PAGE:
Historia Augusta on Hadrian

I scanned a page of the Censorinus translation for my last post, and rather to my surprise found gossipy material about Hadrian that could have come from Suetonius.  After I posted it here, as from Censorinus, something made me pull down a translation of the Historia Augusta, and sure enough I found it there!  The translator of that English version of Censorinus only translated half the work, and then padded out the book with the biography of Hadrian from the HA.  Quite why anyone would do that I do not know!

Here is the passage, anyway, interesting for what it mentions about Phlegon:

One day he censured an expression of Favorinus, who immediately yielded to his critic. When Favorinus’ friends mocked him for having given way so easily to the emperor, when he was in the right, he had the laugh on them, by saying: “You cannot persuade me, my friends, that one who commands thirty legions, is not the wisest man in the universe.”

XV.—Hadrian was so jealous of his reputation that he gave to some of his freedmen who were lettered, the history of his life written by himself, with directions to publish it under their names; and it is said that the one by Phlegon is by the prince himself. He also composed, after the example of Antimachus, an obscure book entitled Catacrianos. Florus the poet having written to him in verse: “I wish I were Caesar, to saunter in the fields of distant Britain and support the cold of Scythia,” Hadrian replied in the same metre: “I wish I were not Florus, to ramble in the taverns, to grovel in the cook-shops and suffer from mosquitos.” He loved the ancient ways of talking and declaimed in controversies. He preferred Cato to Cicero, Ennius to Virgil, Caelius to Sallust. He judged with the same freedom, Homer and Plato. His knowledge of astrology was so profound that he wrote down on the eve of the calends of January everything that was to happen to him during the coming year: so that he had written for the year in which he died, all that was to happen to him down to the hour of his death. Although he took pleasure in criticising the musicians, the tragic and comic authors, the rhetoricians, grammarians and orators, he nevertheless enriched and honoured those who taught, loading them nevertheless with difficult questions. He dismissed a great number of petitioners without satisfying them. This did not prevent him, however, from saying that “he never saw a discontented face without feeling sorrow.” 13 He lived in great familiarity with the philosophers Epictetus and Heliodorus and in general with the grammarians, rhetoricians, musicians, geometricians, painters and astrologers; but Favorinus seems to have been his favourite. After enriching and treating them honourably, Hadrian made those renounce their profession who seemed to lack talent.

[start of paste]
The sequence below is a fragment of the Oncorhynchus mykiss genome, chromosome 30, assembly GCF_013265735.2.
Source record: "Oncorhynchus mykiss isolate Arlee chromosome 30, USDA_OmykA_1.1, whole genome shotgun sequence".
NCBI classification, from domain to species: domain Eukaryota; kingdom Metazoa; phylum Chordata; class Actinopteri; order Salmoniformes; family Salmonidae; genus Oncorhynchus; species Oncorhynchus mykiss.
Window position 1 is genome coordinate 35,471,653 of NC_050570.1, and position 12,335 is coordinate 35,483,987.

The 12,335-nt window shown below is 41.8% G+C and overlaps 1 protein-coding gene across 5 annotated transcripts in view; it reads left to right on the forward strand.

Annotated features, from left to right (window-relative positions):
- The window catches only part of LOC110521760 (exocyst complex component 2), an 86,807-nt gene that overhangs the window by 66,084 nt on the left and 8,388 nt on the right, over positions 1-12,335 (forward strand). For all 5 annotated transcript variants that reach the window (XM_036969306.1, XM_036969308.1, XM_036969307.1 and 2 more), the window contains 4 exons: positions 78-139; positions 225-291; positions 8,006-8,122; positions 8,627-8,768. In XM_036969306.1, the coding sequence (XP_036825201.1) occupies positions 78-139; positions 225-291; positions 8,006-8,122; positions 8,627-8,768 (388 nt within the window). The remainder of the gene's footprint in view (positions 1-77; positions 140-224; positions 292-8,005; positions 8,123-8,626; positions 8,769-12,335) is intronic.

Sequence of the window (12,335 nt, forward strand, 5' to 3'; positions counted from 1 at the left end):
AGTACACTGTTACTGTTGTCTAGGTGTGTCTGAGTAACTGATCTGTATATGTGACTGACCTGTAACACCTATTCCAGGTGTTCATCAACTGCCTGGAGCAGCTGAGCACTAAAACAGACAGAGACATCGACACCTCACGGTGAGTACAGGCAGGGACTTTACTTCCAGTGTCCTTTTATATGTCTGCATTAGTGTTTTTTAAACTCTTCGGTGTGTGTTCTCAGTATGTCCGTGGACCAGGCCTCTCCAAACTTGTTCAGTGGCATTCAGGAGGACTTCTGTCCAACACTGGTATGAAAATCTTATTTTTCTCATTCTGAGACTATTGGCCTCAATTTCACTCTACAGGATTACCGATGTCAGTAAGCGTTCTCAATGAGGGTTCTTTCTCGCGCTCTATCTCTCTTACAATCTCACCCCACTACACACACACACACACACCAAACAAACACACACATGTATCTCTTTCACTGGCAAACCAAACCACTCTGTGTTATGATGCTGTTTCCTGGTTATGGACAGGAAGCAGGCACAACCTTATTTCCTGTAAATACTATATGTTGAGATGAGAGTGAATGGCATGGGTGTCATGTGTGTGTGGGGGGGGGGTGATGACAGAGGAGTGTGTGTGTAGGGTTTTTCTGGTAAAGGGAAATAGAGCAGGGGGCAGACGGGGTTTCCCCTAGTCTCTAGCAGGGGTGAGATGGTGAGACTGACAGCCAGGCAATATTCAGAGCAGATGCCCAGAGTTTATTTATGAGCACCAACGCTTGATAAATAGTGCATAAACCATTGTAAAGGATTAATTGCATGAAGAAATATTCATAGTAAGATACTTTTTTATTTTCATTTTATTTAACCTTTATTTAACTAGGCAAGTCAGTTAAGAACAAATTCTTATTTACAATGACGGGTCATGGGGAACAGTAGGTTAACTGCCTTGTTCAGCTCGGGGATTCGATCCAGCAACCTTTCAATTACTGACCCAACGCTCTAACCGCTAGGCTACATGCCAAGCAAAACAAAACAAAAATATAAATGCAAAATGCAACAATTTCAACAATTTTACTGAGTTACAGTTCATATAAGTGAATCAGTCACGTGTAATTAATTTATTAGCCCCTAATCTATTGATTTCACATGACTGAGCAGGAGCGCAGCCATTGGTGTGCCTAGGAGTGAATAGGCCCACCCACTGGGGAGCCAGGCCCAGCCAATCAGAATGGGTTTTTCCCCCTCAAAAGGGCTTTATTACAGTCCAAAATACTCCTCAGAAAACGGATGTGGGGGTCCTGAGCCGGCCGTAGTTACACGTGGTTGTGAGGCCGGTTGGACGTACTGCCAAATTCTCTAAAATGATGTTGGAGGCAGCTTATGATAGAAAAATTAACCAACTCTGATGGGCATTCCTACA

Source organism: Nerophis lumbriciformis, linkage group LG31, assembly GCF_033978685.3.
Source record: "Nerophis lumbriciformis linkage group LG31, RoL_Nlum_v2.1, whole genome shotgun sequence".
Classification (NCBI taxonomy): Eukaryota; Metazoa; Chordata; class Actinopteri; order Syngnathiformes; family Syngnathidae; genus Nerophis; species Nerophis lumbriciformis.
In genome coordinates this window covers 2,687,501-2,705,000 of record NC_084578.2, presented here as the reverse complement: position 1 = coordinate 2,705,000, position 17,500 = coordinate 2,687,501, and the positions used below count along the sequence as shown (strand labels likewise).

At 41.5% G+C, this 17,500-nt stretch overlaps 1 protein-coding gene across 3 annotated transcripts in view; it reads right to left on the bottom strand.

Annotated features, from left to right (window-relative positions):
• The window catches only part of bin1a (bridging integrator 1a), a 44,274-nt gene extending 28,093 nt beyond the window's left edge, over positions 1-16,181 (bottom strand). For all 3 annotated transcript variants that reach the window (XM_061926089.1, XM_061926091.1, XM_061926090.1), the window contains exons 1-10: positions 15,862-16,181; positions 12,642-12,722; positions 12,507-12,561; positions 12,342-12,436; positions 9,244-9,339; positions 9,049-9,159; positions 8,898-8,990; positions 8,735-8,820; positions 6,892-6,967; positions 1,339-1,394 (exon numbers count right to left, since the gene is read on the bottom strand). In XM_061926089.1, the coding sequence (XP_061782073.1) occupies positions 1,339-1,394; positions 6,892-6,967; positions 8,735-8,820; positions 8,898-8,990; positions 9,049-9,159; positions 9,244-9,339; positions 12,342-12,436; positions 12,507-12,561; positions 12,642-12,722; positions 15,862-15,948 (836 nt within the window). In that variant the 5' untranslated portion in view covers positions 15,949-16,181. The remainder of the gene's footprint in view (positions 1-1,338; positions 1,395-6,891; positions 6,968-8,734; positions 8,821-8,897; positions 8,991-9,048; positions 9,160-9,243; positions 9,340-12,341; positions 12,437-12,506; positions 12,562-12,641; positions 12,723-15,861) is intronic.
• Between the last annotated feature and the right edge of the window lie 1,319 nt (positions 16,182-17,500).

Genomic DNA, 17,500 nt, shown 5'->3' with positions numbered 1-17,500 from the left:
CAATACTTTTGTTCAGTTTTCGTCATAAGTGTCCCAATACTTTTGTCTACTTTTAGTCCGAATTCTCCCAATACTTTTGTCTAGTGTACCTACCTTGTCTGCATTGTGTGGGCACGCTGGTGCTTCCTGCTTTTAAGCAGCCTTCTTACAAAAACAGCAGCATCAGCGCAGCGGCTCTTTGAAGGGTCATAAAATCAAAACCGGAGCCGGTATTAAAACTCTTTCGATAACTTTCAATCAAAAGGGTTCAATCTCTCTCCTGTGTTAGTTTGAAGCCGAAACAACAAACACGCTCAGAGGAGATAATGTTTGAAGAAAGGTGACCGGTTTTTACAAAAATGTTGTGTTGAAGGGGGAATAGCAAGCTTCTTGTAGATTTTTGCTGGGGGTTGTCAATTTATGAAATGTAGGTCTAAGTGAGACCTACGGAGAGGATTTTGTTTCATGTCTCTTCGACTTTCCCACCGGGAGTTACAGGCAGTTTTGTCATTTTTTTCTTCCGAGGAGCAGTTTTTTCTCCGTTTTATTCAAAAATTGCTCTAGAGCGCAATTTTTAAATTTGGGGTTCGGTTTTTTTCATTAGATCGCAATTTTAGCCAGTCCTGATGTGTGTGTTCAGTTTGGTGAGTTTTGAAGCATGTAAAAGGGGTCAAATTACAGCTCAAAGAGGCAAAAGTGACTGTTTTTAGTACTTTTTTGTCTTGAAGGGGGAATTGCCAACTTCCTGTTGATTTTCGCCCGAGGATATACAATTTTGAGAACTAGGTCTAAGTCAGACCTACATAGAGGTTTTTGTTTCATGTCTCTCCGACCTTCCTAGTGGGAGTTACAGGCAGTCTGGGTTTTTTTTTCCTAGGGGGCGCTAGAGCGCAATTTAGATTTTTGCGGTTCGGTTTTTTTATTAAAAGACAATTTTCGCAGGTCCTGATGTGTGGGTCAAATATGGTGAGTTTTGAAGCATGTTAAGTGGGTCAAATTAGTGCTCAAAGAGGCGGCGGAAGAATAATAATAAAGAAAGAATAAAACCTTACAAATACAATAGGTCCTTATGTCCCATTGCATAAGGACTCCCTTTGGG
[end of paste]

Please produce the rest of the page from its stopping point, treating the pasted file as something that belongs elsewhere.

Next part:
XVI.—Those who had been his enemies before mounting the throne, he contented himself with forgetting when he became emperor, and that same day he said to one of those who had treated him the worst, “You have escaped.” To those whom he called to the colours, he gave horses, mules, clothing, money, in a word, all the necessary outfit. …

13 A similar saying is attributed to Titus. Suet., in vita, 8.


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